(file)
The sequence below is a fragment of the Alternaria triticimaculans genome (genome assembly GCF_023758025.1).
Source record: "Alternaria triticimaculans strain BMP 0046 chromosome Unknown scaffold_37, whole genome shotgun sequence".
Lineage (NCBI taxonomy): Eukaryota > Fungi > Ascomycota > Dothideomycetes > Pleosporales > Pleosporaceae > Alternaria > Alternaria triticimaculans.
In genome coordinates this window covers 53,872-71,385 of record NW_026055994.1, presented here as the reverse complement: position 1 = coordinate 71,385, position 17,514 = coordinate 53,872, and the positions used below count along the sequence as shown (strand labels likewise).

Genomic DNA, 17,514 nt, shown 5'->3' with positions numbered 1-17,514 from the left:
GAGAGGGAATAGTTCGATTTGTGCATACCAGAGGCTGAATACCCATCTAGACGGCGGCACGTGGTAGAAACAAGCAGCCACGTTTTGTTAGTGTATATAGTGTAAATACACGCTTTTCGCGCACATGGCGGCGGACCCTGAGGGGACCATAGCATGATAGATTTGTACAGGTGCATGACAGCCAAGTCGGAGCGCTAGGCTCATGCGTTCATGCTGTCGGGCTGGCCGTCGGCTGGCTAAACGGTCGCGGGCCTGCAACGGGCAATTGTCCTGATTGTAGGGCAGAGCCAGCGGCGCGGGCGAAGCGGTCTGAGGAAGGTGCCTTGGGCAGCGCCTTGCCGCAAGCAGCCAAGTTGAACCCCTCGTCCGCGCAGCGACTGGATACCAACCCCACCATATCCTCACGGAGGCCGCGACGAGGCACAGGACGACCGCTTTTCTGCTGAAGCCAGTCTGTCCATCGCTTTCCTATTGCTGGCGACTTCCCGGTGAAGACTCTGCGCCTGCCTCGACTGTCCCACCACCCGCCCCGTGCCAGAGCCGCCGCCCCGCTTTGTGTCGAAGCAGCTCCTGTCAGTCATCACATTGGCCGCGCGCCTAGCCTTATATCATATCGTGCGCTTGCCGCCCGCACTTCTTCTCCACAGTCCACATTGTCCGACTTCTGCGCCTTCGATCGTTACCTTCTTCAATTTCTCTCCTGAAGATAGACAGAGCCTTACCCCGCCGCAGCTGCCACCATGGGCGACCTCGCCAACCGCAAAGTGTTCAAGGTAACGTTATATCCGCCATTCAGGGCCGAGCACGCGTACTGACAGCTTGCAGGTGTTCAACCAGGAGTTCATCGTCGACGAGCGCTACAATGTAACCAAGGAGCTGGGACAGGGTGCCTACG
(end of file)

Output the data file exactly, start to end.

The sequence below is a fragment of the Alternaria triticimaculans genome (genome assembly GCF_023758025.1).
Source record: "Alternaria triticimaculans strain BMP 0046 chromosome Unknown scaffold_37, whole genome shotgun sequence".
Lineage (NCBI taxonomy): Eukaryota > Fungi > Ascomycota > Dothideomycetes > Pleosporales > Pleosporaceae > Alternaria > Alternaria triticimaculans.
In genome coordinates this window covers 53,872-71,385 of record NW_026055994.1, presented here as the reverse complement: position 1 = coordinate 71,385, position 17,514 = coordinate 53,872, and the positions used below count along the sequence as shown (strand labels likewise).

Genomic DNA, 17,514 nt, shown 5'->3' with positions numbered 1-17,514 from the left:
GAGAGGGAATAGTTCGATTTGTGCATACCAGAGGCTGAATACCCATCTAGACGGCGGCACGTGGTAGAAACAAGCAGCCACGTTTTGTTAGTGTATATAGTGTAAATACACGCTTTTCGCGCACATGGCGGCGGACCCTGAGGGGACCATAGCATGATAGATTTGTACAGGTGCATGACAGCCAAGTCGGAGCGCTAGGCTCATGCGTTCATGCTGTCGGGCTGGCCGTCGGCTGGCTAAACGGTCGCGGGCCTGCAACGGGCAATTGTCCTGATTGTAGGGCAGAGCCAGCGGCGCGGGCGAAGCGGTCTGAGGAAGGTGCCTTGGGCAGCGCCTTGCCGCAAGCAGCCAAGTTGAACCCCTCGTCCGCGCAGCGACTGGATACCAACCCCACCATATCCTCACGGAGGCCGCGACGAGGCACAGGACGACCGCTTTTCTGCTGAAGCCAGTCTGTCCATCGCTTTCCTATTGCTGGCGACTTCCCGGTGAAGACTCTGCGCCTGCCTCGACTGTCCCACCACCCGCCCCGTGCCAGAGCCGCCGCCCCGCTTTGTGTCGAAGCAGCTCCTGTCAGTCATCACATTGGCCGCGCGCCTAGCCTTATATCATATCGTGCGCTTGCCGCCCGCACTTCTTCTCCACAGTCCACATTGTCCGACTTCTGCGCCTTCGATCGTTACCTTCTTCAATTTCTCTCCTGAAGATAGACAGAGCCTTACCCCGCCGCAGCTGCCACCATGGGCGACCTCGCCAACCGCAAAGTGTTCAAGGTAACGTTATATCCGCCATTCAGGGCCGAGCACGCGTACTGACAGCTTGCAGGTGTTCAACCAGGAGTTCATCGTCGACGAGCGCTACAATGTAACCAAGGAGCTGGGACAGGGTGCCTACG